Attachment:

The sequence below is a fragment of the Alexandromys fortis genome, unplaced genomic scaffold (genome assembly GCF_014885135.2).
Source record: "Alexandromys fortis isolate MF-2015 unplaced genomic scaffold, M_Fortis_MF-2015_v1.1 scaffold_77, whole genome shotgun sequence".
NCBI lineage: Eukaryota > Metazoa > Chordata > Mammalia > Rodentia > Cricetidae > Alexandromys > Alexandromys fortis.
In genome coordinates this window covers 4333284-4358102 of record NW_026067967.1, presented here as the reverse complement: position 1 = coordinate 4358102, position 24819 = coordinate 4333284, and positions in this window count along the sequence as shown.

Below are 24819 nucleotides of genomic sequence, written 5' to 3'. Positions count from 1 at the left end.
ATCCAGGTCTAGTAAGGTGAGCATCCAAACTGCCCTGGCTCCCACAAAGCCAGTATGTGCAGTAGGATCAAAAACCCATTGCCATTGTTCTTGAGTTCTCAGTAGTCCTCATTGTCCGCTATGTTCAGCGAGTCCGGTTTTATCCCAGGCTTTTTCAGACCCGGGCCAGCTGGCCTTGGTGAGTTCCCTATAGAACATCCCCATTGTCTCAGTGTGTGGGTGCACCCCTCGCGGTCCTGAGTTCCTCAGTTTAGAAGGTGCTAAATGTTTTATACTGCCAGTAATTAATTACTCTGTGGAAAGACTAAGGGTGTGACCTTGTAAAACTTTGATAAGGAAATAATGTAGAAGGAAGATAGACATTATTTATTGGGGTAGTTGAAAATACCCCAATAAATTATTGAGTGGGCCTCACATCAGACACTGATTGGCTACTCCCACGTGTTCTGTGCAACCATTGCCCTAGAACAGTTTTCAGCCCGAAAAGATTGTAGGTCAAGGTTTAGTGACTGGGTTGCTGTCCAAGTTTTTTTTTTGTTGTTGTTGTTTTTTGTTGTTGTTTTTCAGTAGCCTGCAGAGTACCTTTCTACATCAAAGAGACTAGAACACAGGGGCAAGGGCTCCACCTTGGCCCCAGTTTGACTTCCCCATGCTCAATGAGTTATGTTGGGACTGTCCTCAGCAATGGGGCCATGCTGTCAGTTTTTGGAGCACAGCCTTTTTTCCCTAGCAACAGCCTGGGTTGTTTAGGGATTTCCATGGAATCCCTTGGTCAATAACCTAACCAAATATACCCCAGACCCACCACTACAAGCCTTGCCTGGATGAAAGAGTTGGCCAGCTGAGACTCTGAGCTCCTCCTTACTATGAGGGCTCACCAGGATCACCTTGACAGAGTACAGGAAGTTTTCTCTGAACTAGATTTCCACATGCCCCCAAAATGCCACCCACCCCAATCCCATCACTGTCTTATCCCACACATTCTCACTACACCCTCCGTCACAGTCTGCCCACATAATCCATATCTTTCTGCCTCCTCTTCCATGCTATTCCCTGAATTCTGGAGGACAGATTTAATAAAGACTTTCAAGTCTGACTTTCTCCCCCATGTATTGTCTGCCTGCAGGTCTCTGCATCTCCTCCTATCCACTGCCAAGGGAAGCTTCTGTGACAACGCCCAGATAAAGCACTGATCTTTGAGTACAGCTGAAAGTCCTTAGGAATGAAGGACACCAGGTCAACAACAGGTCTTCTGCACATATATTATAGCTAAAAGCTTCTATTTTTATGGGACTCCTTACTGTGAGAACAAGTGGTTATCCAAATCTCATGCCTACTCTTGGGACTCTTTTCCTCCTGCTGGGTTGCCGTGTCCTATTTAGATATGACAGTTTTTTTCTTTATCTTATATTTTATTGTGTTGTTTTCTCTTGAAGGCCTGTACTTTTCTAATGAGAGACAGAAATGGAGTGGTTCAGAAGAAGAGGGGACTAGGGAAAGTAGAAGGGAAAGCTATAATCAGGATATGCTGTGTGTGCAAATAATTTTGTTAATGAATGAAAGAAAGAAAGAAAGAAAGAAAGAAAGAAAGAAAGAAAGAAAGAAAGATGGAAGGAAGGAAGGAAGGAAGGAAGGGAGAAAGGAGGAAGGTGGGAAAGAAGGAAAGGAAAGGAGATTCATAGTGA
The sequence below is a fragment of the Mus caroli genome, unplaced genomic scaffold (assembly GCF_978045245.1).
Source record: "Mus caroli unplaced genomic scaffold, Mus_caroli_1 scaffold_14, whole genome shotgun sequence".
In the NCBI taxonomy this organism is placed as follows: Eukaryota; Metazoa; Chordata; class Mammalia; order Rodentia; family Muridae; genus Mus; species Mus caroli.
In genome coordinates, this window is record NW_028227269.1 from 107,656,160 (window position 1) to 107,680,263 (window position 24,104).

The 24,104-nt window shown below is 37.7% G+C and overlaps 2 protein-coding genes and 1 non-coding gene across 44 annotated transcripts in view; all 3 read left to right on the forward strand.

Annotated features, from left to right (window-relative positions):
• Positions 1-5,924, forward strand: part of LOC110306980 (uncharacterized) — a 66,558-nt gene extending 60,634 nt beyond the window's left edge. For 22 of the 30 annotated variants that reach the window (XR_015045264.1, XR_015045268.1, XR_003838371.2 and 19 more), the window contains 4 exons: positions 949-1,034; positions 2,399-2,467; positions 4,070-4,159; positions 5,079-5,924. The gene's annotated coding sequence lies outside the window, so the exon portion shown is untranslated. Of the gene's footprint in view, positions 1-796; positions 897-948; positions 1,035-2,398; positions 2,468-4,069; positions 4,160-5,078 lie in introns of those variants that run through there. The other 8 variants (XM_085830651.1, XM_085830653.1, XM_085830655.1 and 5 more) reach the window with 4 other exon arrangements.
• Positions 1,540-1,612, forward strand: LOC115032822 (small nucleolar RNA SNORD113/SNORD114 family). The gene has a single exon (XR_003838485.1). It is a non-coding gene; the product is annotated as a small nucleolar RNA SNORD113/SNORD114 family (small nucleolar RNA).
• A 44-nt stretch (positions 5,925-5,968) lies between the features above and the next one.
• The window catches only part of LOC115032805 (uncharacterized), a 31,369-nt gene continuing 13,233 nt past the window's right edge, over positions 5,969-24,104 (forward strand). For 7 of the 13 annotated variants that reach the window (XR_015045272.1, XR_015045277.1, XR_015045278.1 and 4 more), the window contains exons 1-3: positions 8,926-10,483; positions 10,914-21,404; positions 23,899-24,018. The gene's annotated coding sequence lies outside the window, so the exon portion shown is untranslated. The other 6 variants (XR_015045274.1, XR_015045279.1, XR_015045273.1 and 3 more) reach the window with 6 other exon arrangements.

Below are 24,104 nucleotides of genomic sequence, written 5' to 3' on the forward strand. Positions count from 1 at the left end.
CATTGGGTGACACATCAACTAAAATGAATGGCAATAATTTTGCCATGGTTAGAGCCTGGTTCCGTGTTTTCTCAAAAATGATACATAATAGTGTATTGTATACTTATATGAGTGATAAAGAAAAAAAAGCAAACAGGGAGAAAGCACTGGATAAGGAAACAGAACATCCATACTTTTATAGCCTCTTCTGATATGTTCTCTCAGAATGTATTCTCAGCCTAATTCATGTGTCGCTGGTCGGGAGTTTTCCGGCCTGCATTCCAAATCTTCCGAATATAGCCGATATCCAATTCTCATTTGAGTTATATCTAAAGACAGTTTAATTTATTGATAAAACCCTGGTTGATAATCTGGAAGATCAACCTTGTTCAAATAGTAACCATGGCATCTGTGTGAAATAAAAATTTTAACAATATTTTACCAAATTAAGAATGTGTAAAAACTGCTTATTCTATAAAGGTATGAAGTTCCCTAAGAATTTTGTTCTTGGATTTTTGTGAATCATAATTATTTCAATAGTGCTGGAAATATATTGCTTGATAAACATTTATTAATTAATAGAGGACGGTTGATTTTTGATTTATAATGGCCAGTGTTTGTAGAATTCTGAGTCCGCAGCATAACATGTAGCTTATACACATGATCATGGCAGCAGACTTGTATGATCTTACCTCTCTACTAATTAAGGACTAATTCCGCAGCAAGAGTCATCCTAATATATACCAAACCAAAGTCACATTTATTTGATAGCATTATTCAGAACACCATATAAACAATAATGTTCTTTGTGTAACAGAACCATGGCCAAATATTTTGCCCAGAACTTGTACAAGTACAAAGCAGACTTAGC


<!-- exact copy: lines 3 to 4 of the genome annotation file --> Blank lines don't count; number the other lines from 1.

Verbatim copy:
NCBI lineage: Eukaryota > Metazoa > Chordata > Mammalia > Rodentia > Cricetidae > Alexandromys > Alexandromys fortis.
In genome coordinates this window covers 4333284-4358102 of record NW_026067967.1, presented here as the reverse complement: position 1 = coordinate 4358102, position 24819 = coordinate 4333284, and positions in this window count along the sequence as shown.